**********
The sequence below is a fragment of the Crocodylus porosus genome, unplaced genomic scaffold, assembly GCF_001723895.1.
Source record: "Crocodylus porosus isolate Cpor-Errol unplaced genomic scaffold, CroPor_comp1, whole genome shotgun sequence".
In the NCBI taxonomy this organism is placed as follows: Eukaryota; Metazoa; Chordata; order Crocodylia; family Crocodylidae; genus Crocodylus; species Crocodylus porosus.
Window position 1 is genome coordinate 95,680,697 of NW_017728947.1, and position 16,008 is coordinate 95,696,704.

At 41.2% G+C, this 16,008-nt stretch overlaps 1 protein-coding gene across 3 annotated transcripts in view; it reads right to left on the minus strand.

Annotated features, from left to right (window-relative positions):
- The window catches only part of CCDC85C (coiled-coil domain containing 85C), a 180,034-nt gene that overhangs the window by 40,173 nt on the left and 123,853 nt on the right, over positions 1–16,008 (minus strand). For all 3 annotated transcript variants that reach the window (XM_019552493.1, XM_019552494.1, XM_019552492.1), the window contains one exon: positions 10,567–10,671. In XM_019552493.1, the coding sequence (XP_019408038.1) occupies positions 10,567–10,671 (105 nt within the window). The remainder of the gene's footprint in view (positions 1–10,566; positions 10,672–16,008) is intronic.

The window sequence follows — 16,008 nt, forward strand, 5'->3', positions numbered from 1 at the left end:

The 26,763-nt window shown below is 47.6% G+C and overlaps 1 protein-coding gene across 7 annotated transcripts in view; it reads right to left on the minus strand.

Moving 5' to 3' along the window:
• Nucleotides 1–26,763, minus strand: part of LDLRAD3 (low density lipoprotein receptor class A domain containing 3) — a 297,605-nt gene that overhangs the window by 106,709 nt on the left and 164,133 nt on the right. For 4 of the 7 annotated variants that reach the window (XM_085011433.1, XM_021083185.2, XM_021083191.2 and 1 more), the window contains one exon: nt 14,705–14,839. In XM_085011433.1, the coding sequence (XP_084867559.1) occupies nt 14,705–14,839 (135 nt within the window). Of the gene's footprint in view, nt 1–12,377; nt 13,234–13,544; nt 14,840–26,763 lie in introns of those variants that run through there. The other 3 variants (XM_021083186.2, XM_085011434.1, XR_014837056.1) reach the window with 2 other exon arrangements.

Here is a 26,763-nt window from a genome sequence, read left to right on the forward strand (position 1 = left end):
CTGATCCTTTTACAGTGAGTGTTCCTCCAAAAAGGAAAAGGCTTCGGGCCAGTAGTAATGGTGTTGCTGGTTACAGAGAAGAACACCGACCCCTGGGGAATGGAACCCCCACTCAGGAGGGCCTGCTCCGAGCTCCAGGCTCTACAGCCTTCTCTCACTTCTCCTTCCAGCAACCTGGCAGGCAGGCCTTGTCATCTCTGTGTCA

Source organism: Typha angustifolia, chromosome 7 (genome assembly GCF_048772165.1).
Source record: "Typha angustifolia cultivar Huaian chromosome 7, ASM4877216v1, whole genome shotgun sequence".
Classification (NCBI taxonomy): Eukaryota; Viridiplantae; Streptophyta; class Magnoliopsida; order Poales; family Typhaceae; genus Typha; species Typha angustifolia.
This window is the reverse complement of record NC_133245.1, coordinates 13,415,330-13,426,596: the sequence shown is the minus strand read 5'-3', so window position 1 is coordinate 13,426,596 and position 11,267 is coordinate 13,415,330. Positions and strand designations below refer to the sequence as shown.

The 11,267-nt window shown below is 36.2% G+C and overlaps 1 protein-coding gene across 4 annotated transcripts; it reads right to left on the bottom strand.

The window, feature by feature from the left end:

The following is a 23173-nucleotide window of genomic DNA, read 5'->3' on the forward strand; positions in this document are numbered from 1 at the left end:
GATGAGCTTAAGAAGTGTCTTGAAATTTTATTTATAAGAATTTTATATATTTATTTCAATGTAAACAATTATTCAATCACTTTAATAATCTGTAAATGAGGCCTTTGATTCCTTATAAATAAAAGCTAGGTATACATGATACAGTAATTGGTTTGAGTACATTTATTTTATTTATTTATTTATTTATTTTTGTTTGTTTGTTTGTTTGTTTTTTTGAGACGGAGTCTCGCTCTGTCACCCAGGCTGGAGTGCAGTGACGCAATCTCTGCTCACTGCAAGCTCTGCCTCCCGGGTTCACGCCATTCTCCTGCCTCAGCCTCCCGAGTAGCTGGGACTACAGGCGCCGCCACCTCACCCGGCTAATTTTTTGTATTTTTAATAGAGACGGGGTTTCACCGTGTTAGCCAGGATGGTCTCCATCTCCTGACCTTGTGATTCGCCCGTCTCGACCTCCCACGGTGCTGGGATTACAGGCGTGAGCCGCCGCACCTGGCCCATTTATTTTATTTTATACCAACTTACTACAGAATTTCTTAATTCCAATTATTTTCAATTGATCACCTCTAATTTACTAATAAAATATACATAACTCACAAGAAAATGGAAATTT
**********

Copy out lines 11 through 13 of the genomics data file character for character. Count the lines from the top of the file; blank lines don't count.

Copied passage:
• Nucleotides 1–26,763, minus strand: part of LDLRAD3 (low density lipoprotein receptor class A domain containing 3) — a 297,605-nt gene that overhangs the window by 106,709 nt on the left and 164,133 nt on the right. For 4 of the 7 annotated variants that reach the window (XM_085011433.1, XM_021083185.2, XM_021083191.2 and 1 more), the window contains one exon: nt 14,705–14,839. In XM_085011433.1, the coding sequence (XP_084867559.1) occupies nt 14,705–14,839 (135 nt within the window). Of the gene's footprint in view, nt 1–12,377; nt 13,234–13,544; nt 14,840–26,763 lie in introns of those variants that run through there. The other 3 variants (XM_021083186.2, XM_085011434.1, XR_014837056.1) reach the window with 2 other exon arrangements.

Here is a 26,763-nt window from a genome sequence, read left to right on the forward strand (position 1 = left end):
CTGATCCTTTTACAGTGAGTGTTCCTCCAAAAAGGAAAAGGCTTCGGGCCAGTAGTAATGGTGTTGCTGGTTACAGAGAAGAACACCGACCCCTGGGGAATGGAACCCCCACTCAGGAGGGCCTGCTCCGAGCTCCAGGCTCTACAGCCTTCTCTCACTTCTCCTTCCAGCAACCTGGCAGGCAGGCCTTGTCATCTCTGTGTCA